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Detective Story (1951) Poster

Trivia

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At 20 minutes and 10 seconds, Eleanor Parker's performance in this movie is the shortest to ever be nominated for a Best Actress Oscar.
The USS Juneau, mentioned by Detective Brody, was a light cruiser sunk at the Battle of Guadalcanal in November 1942. Its loss was notable for the deaths of five brothers from the one family, the Sullivans.
Horace McMahon, Joseph Wiseman, Michael Strong and Lee Grant re-enacted their stage roles.
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Film debut of Lee Grant.
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Cinematographer John F. Seitz shot the last three weeks of production, uncredited.
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Film debut of Burt Mustin.
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The play ran on Broadway for 581 performances, from 23 March 1949 through 12 August 1950. It starred Ralph Bellamy as Det. McLeod. Meg Mundy played his wife. Maureen Stapleton played Miss Hatch, and James Westerfield was Lou Brody.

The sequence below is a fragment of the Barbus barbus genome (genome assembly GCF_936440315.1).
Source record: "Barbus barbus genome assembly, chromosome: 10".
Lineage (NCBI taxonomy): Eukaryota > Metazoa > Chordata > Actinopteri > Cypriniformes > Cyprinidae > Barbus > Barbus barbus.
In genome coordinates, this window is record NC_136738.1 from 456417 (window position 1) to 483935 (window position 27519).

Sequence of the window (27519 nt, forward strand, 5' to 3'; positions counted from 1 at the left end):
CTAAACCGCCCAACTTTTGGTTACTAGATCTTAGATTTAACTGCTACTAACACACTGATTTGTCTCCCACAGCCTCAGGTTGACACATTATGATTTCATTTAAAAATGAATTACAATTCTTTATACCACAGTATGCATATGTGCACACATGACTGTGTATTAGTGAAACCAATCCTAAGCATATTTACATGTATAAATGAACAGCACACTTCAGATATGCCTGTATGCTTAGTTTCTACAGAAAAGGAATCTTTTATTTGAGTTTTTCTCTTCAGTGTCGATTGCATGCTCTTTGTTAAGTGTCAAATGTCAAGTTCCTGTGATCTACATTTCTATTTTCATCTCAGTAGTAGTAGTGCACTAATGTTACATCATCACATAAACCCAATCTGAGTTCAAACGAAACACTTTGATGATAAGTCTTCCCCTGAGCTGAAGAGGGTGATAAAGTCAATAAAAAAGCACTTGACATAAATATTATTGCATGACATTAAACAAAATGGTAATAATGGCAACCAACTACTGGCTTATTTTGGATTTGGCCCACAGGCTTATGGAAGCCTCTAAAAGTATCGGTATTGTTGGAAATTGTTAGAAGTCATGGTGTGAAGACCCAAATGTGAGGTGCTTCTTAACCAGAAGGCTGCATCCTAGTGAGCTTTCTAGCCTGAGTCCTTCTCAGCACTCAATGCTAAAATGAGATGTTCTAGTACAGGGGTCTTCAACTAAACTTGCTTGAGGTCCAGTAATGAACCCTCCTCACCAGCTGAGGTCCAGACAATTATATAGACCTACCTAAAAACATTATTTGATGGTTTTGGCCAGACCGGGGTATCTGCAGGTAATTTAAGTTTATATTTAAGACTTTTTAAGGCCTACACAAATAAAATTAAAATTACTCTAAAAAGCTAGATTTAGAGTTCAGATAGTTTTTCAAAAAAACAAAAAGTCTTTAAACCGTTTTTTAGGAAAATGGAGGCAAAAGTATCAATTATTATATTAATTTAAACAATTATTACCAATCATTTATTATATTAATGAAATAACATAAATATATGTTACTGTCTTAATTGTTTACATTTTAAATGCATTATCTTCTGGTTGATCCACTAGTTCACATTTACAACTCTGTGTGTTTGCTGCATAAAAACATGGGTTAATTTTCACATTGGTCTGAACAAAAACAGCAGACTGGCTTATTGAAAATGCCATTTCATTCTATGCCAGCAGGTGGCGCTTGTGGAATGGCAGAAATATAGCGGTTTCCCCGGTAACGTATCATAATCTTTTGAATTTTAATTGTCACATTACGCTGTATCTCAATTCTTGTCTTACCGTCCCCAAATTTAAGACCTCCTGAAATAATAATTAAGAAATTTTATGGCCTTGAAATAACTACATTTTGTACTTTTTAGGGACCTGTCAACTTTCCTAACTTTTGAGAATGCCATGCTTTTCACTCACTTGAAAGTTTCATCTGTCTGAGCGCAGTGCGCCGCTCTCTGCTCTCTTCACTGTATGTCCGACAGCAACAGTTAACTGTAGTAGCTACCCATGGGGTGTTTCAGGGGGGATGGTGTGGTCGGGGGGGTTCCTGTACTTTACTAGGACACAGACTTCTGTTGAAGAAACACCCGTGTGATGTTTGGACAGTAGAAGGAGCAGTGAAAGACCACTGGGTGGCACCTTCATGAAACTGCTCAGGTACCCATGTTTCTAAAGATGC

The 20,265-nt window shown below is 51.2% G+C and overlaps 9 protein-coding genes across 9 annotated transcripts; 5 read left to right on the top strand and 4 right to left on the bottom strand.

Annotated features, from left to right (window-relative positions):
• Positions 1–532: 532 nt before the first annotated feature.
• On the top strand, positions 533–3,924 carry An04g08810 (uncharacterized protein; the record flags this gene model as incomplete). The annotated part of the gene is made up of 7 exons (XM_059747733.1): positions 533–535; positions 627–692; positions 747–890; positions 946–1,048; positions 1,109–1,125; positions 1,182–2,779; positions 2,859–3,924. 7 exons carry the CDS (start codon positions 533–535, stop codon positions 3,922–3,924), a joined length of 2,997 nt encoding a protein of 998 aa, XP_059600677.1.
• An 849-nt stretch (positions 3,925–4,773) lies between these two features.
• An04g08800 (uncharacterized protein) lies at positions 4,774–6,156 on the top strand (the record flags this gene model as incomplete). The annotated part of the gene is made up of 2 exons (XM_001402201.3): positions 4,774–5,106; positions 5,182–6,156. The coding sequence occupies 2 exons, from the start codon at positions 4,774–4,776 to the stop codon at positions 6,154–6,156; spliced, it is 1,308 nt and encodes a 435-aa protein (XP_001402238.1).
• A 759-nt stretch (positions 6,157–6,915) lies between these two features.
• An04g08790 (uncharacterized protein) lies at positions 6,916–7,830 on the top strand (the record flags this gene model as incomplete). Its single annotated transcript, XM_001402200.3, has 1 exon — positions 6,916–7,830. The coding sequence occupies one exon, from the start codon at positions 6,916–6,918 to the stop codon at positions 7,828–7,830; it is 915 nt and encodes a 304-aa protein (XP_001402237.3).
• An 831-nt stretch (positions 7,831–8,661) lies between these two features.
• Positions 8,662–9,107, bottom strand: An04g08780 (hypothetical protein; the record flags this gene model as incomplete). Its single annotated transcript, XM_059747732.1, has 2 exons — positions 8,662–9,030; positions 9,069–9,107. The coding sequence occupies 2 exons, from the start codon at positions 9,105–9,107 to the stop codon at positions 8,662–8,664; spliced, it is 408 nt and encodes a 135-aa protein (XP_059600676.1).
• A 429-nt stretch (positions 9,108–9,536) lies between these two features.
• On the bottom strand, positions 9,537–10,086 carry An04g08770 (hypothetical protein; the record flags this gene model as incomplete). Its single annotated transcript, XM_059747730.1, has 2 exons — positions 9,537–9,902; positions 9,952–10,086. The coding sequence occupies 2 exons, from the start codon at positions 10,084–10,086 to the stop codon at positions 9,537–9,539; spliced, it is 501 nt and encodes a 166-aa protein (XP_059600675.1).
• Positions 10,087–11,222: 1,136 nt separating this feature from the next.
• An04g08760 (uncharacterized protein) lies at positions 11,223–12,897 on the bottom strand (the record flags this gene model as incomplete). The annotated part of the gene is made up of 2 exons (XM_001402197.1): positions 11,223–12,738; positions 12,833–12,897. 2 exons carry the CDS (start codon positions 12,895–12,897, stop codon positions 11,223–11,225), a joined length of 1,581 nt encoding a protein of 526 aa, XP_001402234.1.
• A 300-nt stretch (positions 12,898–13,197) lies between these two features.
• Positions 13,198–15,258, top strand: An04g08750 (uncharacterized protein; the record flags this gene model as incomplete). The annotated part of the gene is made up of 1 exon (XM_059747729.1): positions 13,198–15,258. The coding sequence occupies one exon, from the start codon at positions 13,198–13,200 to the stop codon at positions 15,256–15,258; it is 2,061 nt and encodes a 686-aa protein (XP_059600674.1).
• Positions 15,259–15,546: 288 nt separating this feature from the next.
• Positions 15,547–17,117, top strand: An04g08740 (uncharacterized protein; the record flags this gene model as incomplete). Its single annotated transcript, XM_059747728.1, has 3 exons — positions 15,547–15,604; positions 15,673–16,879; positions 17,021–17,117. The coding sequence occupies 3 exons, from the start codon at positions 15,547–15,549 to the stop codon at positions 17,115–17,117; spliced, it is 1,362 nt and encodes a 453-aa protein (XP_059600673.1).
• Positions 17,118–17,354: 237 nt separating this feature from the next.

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The role of Detective McLeod was originally offered to Alan Ladd.
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"Lux Radio Theater" broadcast a 60 minute radio adaptation of the movie on April 26, 1954 with Kirk Douglas and Eleanor Parker reprising their film roles.
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William Wyler engaged Dashiell Hammett to adapt the Sidney Kingsley play for the screen. After three weeks Hammett returned the advance check to Wyler, saying he couldn't do it. At the time Hammett was under scrutiny for his alleged Communist affiliations and was blacklisted.
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In Sidney Kingsley's play, burglars Charley and Lewis are homosexuals.
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Spoilers 

The trivia items below may give away important plot points.

As it was impossible to film the movie without portraying the killing of Detective McLeod, this movie resulted in another amendment to the Production Code. From December 20, 1938 to March 27, 1951, there was a rule forbidding the display of law enforcement officers (including detectives, security guards, etc.) dying at the hands of criminals. From March 27, 1951 onward, the Production Code allowed such portrayals if they were "absolutely necessary to the development of the plot". (This information comes from the book "The Dame in the Kimono" by Leonard Jeff & Jerold Simmons, New York: Grove Weidenfeld, 1990).
Body count: 1.
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Goofs | Crazy Credits | Quotes | Alternate Versions | Connections | Soundtracks

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